The full-frame transfer bursts with saturated, story-book colors. Detail delineation is superb, with deep blacks and excellent contrast. I may remember seeing the movie from holiday morning reruns on television, but the movie never looked this crisp and clean. The source material shows a few blemishes (as well as editor marks for the opening and closing narrator scenes) but not to distraction. Digital or compression artifacts? Nyet.

The audio and subtitles come in three flavors: Russian, English and French. The 5.1 audio contain quite a bit of dynamic range and envelopment, mainly exhibited in N. Budashkin’s whimsical balalaika-heavy compositions. The English audio is the original dubbed soundtrack from the American release. The Russian soundtrack shows subtle differences in the dialogue (obviously with the English subtitles engaged). Purists will hate me, but I prefer the dubbed version and suggest this audio option to first-time viewers.

The disc also hosts quite a few supplements including archival footage of director Row on the set, liner notes about the characters, their archetypes in Russian fairy tales and folk literature, two of the film’s songs in a separate section (in Russian), a montage of other fairy tale titles in the Ruscico collection as well as a video interview with Netalya Sedakyh ("Nastenka") reminiscing in Russian (with English subtitles) about working on her first film and some interesting comments about Row. The most fascinating section was the "Museum Ruscico," offering brief but fascinating notes of the different concepts and characters, like the origins of Baba Yaga or the importance of the Stone of Destiny (yes, there is a Stone of Destiny in the story.)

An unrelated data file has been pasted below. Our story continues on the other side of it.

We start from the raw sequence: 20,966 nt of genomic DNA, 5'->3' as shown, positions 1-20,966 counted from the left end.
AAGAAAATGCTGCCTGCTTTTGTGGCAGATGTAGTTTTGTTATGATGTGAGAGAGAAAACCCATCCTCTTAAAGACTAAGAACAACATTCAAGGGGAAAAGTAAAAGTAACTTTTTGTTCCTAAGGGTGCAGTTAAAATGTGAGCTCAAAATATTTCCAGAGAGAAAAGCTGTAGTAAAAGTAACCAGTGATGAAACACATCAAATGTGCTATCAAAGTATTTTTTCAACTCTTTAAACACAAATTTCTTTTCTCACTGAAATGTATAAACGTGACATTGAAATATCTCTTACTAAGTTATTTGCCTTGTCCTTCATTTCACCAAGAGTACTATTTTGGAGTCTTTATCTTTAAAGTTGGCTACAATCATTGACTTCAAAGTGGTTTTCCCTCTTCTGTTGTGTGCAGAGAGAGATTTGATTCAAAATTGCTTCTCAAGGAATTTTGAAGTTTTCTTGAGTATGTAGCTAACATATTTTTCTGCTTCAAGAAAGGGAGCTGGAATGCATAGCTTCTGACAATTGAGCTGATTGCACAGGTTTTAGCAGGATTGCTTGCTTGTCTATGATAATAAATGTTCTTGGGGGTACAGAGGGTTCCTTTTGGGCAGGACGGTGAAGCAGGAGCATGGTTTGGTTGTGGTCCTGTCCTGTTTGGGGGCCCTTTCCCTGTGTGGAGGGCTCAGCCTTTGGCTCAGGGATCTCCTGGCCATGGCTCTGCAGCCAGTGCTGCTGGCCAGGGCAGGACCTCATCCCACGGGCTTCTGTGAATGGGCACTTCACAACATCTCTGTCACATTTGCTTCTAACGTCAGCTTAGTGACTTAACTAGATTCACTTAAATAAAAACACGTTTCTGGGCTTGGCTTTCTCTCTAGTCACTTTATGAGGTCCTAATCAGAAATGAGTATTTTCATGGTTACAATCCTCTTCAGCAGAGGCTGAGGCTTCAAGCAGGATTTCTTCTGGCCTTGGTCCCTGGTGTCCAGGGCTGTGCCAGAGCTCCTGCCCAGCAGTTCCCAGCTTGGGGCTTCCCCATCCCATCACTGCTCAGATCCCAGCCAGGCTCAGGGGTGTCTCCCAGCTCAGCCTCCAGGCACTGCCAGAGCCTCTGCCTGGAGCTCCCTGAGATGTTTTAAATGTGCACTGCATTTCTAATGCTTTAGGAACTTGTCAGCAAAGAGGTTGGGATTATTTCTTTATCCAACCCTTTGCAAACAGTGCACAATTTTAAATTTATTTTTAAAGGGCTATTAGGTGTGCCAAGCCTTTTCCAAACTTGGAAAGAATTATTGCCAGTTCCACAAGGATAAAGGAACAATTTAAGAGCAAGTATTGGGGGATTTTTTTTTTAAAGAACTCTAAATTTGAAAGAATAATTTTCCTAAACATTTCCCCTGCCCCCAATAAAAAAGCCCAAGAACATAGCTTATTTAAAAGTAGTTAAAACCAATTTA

A word about the DVD itself. Image has licensed the title from Ruscico, who produced, mastered and replicated the actual disc. The first menu that pops up is in Russian. Don’t panic; within a few seconds, it changes to English and all menus thereafter will be in English. (My review copy is from Ruscico, purchased through their website, www.ruscico.com. The Image edition is exactly the same, except the Ruscico cover is in Russian and the Image cover is in English.)

For more information on Russian fairy tale films, please consult the excellent essays on director Aleksandr Ptushko (whose more poetic epic films are also represented in the Ruscico collection) written by the late Alan Upchurch and published in "Video Watchdog" magazine. Editor Tim Lucas continued Alan’s legacy with his article about Ruscico and Row’s "Barbara the Fair with the Silken Hair" in the May issue.

Perhaps corny, perhaps hokey, the Russian fairy tale genre hold a special place in the hearts of film fans, young and old, who know about them. "Father Frost" may not wow with technology, but its romantic heart beats as vigorously as a child’s unshakable faith that good will always prevail.